UAW 2865 has filed over 30 unfair labor charges, most of which involve direct dealing, which is when the UC modifies working conditions without previously negotiating with the union. Recently, UAW 2865 filed charges over UC’s “intimidation and retaliation” in the form of threats against workers for striking, even though it is a legally protected activity. Under state law, UAW 2865 has the right to obtain information and documents pertaining to working conditions from UCs, which have failed to provide these documents to the union. 

“In one case, we asked the university simply to tell us how much each of our members is paid across all their different types of compensation,” Jackson said. “The university said it would cost them $1.4 million to provide us with that information, and thus [was] not willing to give us that information, which to us seems pretty laughable.”

UC Berkeley graduate student workers form picket lines. Photo courtesy of UAW | Used with permission

Attending UC Berkeley, MVHS alum ‘22 Arnav Dalal says the strike has taken away most of his classes and office hours. Dalal notices picket lines on campus that block entrances to school and students marching in protest. A substantial number of tests and midterms will remain ungraded without the graduate student workers.

“I don’t really know where the semester is going,” Dalal said. “We don’t know if that class is going to happen again [and] what’s to come for the classes. Everything’s really up in the air.”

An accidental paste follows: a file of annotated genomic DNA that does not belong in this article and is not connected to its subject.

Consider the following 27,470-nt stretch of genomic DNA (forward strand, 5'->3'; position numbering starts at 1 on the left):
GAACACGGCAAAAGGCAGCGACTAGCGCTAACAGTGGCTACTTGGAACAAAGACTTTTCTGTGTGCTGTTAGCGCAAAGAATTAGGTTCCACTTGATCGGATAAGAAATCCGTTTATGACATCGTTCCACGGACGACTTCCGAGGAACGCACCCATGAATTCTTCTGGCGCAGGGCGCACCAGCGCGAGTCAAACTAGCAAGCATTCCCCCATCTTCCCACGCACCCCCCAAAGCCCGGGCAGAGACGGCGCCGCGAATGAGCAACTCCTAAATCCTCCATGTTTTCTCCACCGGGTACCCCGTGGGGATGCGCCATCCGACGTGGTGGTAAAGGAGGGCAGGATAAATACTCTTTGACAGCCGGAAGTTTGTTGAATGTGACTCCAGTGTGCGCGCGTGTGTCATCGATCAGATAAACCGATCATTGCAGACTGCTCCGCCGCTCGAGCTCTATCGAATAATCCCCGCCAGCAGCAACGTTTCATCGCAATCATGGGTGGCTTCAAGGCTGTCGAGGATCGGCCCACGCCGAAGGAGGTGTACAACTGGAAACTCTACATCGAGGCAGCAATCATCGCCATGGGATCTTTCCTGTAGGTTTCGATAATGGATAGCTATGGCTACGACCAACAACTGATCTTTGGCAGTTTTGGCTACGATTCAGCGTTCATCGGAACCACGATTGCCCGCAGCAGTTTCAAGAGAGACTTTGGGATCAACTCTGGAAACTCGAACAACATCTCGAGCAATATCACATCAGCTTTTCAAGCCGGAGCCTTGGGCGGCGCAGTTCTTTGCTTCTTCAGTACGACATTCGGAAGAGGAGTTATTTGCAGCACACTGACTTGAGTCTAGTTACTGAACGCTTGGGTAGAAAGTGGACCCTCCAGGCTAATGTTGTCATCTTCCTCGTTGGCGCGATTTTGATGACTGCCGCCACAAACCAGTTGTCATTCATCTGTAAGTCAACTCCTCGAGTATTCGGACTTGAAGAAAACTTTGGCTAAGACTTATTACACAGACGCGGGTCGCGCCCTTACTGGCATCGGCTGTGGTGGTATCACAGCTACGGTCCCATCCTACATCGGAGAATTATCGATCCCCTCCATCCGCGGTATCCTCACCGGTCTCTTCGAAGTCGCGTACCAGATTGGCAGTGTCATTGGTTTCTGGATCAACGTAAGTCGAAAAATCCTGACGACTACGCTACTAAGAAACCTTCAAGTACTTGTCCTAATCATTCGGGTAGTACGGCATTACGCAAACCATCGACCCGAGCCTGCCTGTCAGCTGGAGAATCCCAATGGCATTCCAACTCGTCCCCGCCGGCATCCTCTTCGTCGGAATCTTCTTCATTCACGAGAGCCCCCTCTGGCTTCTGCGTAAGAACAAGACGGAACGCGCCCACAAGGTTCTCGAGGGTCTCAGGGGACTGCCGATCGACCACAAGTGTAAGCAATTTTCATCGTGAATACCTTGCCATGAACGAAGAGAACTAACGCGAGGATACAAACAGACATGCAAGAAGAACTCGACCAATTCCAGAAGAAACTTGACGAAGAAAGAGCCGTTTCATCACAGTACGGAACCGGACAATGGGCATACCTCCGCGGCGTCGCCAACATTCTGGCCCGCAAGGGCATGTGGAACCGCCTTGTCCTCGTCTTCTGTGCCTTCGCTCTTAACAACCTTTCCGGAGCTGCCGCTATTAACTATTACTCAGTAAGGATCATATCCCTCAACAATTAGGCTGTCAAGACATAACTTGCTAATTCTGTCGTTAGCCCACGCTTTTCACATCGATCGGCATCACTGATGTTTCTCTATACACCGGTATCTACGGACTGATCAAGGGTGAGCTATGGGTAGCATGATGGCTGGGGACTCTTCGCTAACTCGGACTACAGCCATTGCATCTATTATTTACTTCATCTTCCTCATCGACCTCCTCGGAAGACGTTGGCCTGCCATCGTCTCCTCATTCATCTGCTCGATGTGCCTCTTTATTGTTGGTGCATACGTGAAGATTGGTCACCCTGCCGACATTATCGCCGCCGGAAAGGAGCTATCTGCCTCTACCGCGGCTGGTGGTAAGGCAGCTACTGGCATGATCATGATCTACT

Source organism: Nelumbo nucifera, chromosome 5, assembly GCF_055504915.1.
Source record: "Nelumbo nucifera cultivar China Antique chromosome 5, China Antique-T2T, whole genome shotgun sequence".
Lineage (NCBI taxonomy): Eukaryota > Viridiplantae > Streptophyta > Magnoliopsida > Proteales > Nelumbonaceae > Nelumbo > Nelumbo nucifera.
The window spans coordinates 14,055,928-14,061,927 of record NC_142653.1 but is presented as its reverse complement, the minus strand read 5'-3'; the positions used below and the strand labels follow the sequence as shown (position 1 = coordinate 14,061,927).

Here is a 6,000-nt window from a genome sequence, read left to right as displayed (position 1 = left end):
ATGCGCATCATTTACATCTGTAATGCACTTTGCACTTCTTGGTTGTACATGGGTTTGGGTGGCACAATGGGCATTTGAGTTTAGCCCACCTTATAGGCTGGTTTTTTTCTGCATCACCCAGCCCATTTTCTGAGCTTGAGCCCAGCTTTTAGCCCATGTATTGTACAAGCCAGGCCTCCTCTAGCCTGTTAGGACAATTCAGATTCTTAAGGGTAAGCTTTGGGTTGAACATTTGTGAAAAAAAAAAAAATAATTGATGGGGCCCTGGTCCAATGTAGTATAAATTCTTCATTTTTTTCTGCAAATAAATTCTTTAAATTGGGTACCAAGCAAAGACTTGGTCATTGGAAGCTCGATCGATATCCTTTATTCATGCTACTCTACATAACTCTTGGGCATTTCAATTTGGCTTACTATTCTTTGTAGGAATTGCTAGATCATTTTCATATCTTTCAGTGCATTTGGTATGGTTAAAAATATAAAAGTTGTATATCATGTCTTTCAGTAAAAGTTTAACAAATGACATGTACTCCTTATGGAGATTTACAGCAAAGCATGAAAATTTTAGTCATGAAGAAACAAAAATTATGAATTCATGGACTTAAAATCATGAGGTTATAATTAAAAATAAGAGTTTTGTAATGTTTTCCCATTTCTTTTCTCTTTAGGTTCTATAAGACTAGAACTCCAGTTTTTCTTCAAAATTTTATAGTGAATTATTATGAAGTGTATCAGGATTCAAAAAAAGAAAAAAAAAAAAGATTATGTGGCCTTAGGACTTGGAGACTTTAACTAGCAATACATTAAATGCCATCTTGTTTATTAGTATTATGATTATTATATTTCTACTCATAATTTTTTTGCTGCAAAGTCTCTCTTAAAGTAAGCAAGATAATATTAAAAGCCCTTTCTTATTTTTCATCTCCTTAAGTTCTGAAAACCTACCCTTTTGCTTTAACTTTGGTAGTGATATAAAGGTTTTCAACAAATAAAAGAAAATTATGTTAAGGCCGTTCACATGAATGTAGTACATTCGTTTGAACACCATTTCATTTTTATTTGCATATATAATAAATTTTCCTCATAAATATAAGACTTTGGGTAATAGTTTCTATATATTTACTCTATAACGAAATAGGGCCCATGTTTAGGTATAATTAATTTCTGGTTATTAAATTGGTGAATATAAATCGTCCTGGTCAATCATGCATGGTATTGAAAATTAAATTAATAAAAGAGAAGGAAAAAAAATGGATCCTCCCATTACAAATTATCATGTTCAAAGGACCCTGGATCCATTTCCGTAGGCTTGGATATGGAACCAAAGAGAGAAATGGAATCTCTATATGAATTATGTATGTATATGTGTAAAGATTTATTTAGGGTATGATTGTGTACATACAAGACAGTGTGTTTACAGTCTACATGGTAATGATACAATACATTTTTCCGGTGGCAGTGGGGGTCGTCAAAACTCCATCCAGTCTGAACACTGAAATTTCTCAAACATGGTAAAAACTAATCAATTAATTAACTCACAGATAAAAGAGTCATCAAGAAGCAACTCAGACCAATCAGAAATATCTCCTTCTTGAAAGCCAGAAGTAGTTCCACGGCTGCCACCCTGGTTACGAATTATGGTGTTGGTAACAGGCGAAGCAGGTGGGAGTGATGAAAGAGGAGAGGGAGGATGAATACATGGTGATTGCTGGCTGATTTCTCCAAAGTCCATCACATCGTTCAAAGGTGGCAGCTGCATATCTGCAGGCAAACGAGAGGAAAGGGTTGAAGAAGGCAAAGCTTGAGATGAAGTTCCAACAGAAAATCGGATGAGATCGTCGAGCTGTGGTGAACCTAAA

Since many of his classes provided recorded lectures, Dalal compares his current experience at UCB to quarantine. He acknowledges he cannot ask for assistance from his TAs or graduate student instructors since they are all striking.

Still, Dalal supports the protests and believes the graduate student workers are not paid enough for the work and time they put into teaching. He says the time and work the graduate student workers do for him and his peers are not acknowledged enough.

“With the workload that the [graduate student workers] are given, it’s unbearable,” Dalal said. “They should be rewarded for that amount they’re doing.”

UC Berkeley graduate student workers form picket lines in front of Sather Gate. Photo courtesy of UAW | Used with permission

Despite feeling worried about whether their work will be graded, Wang says students and parents are too concerned about grades and do not “have empathy” for the graduate students who are “struggling to survive.”

“Ultimately, I think [the strike is] for a good cause because I believe that the TAs are going to be compensated fairly for their labor,” Wang said. “It’s going to show the regents that we’re not people to be exploited and to be oppressed and taken advantage of. We’re people who are going to fight back, and we’re people who are going to win.”

Dalal echoes Wang’s sentiment, saying that the UC needs to take action to compensate the graduate student workers. However, he would like the union and the UC to reach a compromise before finals and continue the struggle next semester. 

“Let’s get through the rest of the semester, and then we can continue this next semester,” Dalal said. “Many students at the end of the semester are stressing out, [and] all of a sudden [with the] strikes happening, we don’t know what’s happening to our grade [and] what’s going to happen with our final. All this uncertainty is brewing, and that’s just causing more chaos.”

Acknowledging the subsequently canceled classes, Jackson says the consequences are for the UC to solve. He argues the unfair labor practices have prevented the union from reaching agreements.

“We certainly are not excited about being out on strike,” Jackson said. “I would much rather be back in the office doing my research, but until the university comes back to the table to bargain in good faith and settle fair contracts, the operations of the university are not going to be proceeding. I want to go back to work, but I need to be able to afford to do it.”